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1/ I saw this result in an analysis course many years ago. However, after four years of a control theory Ph.D., a very different interpretation came to my mind when rereading the proof. I'll explain the Riemann rearrangement theorem using control theory!

2/ First, I hope I don't do too many mistakes.

Now, the fundamentals of the problem: A conditionally convergent series is composed of a sequence of numbers ("x" in the image) whose partial sums "v" converge to some real number.

Now, the fundamentals of the problem: A conditionally convergent series is composed of a sequence of numbers ("x" in the image) whose partial sums "v" converge to some real number.

3/ However, if you split the numbers in the sequence into positive and negative ones and add them separately, these diverge.

4/ Now, partial sums for the sequence can be written recursively: partial sum at step "n" is the partial sum at step "n-1" just adding a new term x_n.

5/ By "rearranging" the original elements "x_n", we mean that instead of adding x_n in order, we add a term a_n which can be any element of the original sequence "x" as long as we do not repeat elements. This recursion is a "dynamical system" with state "v" and control "a."

6/ The control problem is to "design" the control a_n using only non-repeated elements from the original sequence to make the state (partial sums) converge to an arbitrary setpoint you want.

7/ To gain some intuition about this system, assume that "v" is the velocity of a car, and "a" is the acceleration.

8/ You can "control" the system by inducing a positive acceleration when pressing the gas pedal or inducing a negative acceleration by releasing it allowing friction of the road to slow down the car, or by pressing the brake directly.

9/ For example, the goal of cruise control is to measure the velocity and then apply (feedback) an appropriate acceleration to the car to reach and maintain a given velocity setpoint.

10/ The derivative of the velocity is acceleration. If we assume that the acceleration is maintained constant for each interval of unit length (1s or something smaller, you choose the units), the velocity evolves as in the original partial sum system

11/ This recursive equation is often called a "difference equation," "dynamical system," or simply "the system."

12/ Of course, in the cruise control example, the accelerations applied are not restricted to a sequence of numbers arising from a conditionally convergent series. However, this will help with intuition.

13/ The following is the most straightforward control idea to make the velocity reach a setpoint.

step 1) measure velocity and compute the error e = v - v_ref where v_ref is the velocity setpoint or reference we want to reach.

step 1) measure velocity and compute the error e = v - v_ref where v_ref is the velocity setpoint or reference we want to reach.

14/ step 2) if e >= 0, it means that v is above v_ref, then apply a negative acceleration to make v decrease

step 3) if e<0 it means that v is bellow v_ref. then apply positive acceleration to make v increase.

Most likely, this is what you do when driving (most of the time).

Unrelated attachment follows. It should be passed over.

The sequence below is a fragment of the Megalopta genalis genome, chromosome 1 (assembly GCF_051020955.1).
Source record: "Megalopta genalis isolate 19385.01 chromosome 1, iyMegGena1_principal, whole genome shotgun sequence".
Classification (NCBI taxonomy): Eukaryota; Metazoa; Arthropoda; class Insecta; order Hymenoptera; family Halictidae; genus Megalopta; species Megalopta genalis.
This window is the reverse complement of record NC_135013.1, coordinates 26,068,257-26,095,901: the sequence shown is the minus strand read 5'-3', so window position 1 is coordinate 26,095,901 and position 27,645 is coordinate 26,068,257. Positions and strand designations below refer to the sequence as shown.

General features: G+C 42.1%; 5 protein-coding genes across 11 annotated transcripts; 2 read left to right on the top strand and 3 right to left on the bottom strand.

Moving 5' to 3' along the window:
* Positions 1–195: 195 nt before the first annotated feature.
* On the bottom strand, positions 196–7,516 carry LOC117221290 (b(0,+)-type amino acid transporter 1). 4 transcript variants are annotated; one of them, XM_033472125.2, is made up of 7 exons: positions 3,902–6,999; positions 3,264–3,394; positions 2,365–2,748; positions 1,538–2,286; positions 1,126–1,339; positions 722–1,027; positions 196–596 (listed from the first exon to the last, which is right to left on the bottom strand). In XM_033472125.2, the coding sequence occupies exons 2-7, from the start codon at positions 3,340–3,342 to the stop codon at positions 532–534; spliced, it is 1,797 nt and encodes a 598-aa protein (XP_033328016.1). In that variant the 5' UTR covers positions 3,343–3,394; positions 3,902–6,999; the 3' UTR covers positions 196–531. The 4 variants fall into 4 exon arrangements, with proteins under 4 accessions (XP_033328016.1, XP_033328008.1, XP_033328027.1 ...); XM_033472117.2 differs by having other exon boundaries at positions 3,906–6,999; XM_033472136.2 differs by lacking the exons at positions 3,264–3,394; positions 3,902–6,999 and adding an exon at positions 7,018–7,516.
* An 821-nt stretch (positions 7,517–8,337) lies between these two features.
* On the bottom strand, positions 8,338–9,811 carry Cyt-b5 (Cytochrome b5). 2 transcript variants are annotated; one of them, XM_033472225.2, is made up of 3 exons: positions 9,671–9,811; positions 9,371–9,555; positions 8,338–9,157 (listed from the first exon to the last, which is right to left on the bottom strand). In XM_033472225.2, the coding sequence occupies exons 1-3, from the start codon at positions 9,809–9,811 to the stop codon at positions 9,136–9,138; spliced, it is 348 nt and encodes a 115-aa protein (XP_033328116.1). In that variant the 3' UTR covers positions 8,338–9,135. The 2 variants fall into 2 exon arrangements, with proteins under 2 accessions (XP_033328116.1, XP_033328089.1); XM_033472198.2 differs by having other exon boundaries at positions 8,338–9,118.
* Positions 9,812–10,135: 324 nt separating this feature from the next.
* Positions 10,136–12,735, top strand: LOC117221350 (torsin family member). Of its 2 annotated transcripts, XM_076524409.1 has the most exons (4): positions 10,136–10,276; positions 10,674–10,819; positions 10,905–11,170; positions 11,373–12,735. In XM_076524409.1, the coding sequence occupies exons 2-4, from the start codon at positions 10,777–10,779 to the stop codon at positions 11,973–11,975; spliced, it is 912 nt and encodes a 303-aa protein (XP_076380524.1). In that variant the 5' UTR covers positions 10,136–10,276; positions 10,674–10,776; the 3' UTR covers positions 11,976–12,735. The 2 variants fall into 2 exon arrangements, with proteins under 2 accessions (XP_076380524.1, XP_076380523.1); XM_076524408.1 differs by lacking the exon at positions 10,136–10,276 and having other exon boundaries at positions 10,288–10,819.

step 3) if e<0 it means that v is bellow v_ref. then apply positive acceleration to make v increase.

Most likely, this is what you do when driving (most of the time).

15/ Hence, following the strategy, we can apply negative terms in the original sequence when v is above v_ref and use the positive ones otherwise.

16/ But this raises the question: if v is below v_ref, how do we know that applying enough positive terms in the sequence will make v reach or surpass v_ref eventually?

17/ This is ensured since each series (with positive or negative elements only) is divergent. Applying a controller based only on the sequence's positive (or negative) elements makes the state diverge.

18/ Hence, we can apply the following controller, where we have a separate index "k" and "l" for positive and negative elements by separate, increased each time a controller applies one of the elements, ensuring no repeated elements. I use an algorithm here to simplify notation.

19/ This control strategy will induce the following behavior. If "v" starts below v_ref, you will add enough positive terms in the sequence until you surpass or reach exactly v_ref. Most likely, v will exceed v_ref; we call this an overshoot.

20/ Then, you apply negative elements of the sequence until v is below v_ref again. This is called an undershoot. Interestingly, since the original series is convergent, terms in the sequence eventually get smaller and smaller.

21/ This means that "overshoots" and "undershoots" get smaller and smaller. Hence, v will converge to v_ref, regardless of the value of v_ref! We can obtain the "rearrangement" by keeping track of the sequence elements applied at each step.

23/ For example, we can put a setpoint at v_ref=0.1. We start with a big overshoot since the first element of the sequence is 1. Then, three negative elements, namely -1/2, -1/4, -1/6, are applied to make v less than 0.1, and so on.

24/ Can we make the series add up to pi? Sure! At first, it takes a lot of steps for v to reach pi until we have a small overshoot. Since none of the negative elements have been used up to this point, we have a big undershoot from which we continue to add positive elements again.

25/ Note that the undershoots decrease in magnitude each time.

And that's it! You can rearrange a conditionally convergent series to converge to whatever you want by "controlling" the order of the elements in the partial sums using state feedback!

And that's it! You can rearrange a conditionally convergent series to converge to whatever you want by "controlling" the order of the elements in the partial sums using state feedback!